Moving isn’t easy for anyone, and that holds especially true for children. A family move to a new home often triggers anxiety for kids, especially when combined with a move to a new school area. How can parents make the transition easier for their kids?
Communicate Your Reasons
Before putting your existing home on the market and beginning the hunt for a new home, explain to your children why your family is considering a move. Even the youngest children can comprehend that a shorter commute for Mom or Dad means more time with the family, or that a larger home could mean that children don’t have to share a bedroom. Give them tangible reasons, and where possible, let them know how they will benefit from the move, to put the move in a positive light.
Don’t Ignore Their Concerns
It’s important that parents encourage children to let them know of any concerns and answer any questions they may have. Be sure to let them know that it’s normal to be nervous about moving and to miss their old home and neighborhood. Recognizing and validating their concerns can make children feel less anxious.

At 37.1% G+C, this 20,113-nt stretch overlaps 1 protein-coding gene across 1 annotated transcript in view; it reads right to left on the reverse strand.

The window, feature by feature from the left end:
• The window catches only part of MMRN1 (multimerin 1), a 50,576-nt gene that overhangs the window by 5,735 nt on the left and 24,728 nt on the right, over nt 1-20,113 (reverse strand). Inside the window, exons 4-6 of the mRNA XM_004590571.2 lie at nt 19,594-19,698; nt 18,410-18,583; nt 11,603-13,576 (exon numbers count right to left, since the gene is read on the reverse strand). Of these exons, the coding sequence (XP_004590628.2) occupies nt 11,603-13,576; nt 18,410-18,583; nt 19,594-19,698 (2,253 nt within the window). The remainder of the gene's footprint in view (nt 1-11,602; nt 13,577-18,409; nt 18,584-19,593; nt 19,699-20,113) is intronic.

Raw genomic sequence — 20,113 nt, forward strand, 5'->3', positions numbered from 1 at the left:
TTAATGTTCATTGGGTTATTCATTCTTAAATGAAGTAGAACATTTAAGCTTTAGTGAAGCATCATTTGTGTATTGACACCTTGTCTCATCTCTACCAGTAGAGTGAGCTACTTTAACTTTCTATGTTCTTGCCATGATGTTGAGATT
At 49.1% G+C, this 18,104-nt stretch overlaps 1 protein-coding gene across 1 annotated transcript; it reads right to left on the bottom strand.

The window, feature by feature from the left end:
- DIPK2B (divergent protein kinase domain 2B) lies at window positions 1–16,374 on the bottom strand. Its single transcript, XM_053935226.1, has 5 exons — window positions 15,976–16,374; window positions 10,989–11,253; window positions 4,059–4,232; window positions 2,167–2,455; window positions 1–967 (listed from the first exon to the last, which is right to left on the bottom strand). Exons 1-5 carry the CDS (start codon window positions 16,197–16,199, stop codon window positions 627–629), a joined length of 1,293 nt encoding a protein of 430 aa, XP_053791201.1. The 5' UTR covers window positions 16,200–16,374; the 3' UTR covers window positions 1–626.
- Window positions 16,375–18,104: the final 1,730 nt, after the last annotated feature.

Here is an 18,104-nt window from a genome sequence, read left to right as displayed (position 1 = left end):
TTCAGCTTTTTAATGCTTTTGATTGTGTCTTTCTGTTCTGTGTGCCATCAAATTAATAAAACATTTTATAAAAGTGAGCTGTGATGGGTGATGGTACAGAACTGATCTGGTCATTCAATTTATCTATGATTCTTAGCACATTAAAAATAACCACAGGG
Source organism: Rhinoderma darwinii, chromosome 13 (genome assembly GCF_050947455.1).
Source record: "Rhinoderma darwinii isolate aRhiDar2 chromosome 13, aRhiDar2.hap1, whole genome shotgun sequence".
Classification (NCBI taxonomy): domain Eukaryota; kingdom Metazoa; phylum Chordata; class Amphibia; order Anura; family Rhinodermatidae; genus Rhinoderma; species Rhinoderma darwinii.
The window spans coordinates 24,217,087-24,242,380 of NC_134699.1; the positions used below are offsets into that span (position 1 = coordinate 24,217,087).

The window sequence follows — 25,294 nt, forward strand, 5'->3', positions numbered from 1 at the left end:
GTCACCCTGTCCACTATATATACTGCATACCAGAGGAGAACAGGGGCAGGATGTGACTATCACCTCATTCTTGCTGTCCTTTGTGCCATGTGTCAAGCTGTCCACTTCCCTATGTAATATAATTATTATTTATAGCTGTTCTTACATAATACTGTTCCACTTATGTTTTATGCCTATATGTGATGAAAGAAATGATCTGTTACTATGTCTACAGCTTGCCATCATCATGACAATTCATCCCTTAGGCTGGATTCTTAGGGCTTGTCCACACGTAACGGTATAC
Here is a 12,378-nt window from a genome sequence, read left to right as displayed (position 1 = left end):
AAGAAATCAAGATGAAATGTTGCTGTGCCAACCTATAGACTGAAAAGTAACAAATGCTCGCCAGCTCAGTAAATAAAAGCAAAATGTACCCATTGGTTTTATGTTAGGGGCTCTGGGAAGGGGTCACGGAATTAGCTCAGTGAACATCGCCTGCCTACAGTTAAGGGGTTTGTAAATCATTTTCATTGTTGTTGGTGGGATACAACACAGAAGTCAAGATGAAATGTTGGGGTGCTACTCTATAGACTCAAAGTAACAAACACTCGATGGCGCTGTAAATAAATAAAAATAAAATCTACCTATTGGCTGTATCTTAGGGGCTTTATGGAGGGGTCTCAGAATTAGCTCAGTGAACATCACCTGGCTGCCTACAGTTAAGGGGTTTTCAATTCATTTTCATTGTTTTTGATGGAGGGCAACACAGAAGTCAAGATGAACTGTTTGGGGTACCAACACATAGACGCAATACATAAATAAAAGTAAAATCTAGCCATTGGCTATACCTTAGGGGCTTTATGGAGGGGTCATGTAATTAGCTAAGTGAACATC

Involve Them in the Process
Just as parents have a dream of their “perfect house”, sometimes children do too! Ask your kids what they would like to see in a new home (a recreation room, a big backyard with a swing, or a short walk to a park) and add these to your list of what you’re looking for in the next home.
Making an offer on a new house can be an emotional roller coaster, and since 1 in 5 offers fail to close (due to financing, inspection, or other conditions after the offer is accepted) consider holding off on showing your kids the new house until all the t's are crossed and the i's dotted. Then request a pre-closing tour of the home so they can visualize where they'll be moving to in the near future.
Don’t De-Clutter Important Kids Stuff
While it can be tempting to throw out or donate the majority of kid items before a move, be cautious that you don’t give away anything that has sentimental value to the children, even if the toy hasn’t been played with in months. Give your children their own boxes to pack up any toys that they think are very important to them, and promise that those boxes will go with them to the new house.
Keeping Neighborhood Ties
Moving to a new home and a new school at the same time can be overwhelming for kids. To make the social transition easier, encourage your kids to get the phone numbers or emails for their 3-5 closest friends, and arrange play dates or outings with the group a couple of weeks after the move. Simply seeing the faces of old friends in their new house can help children bridge the gap between “old home” and “new home”.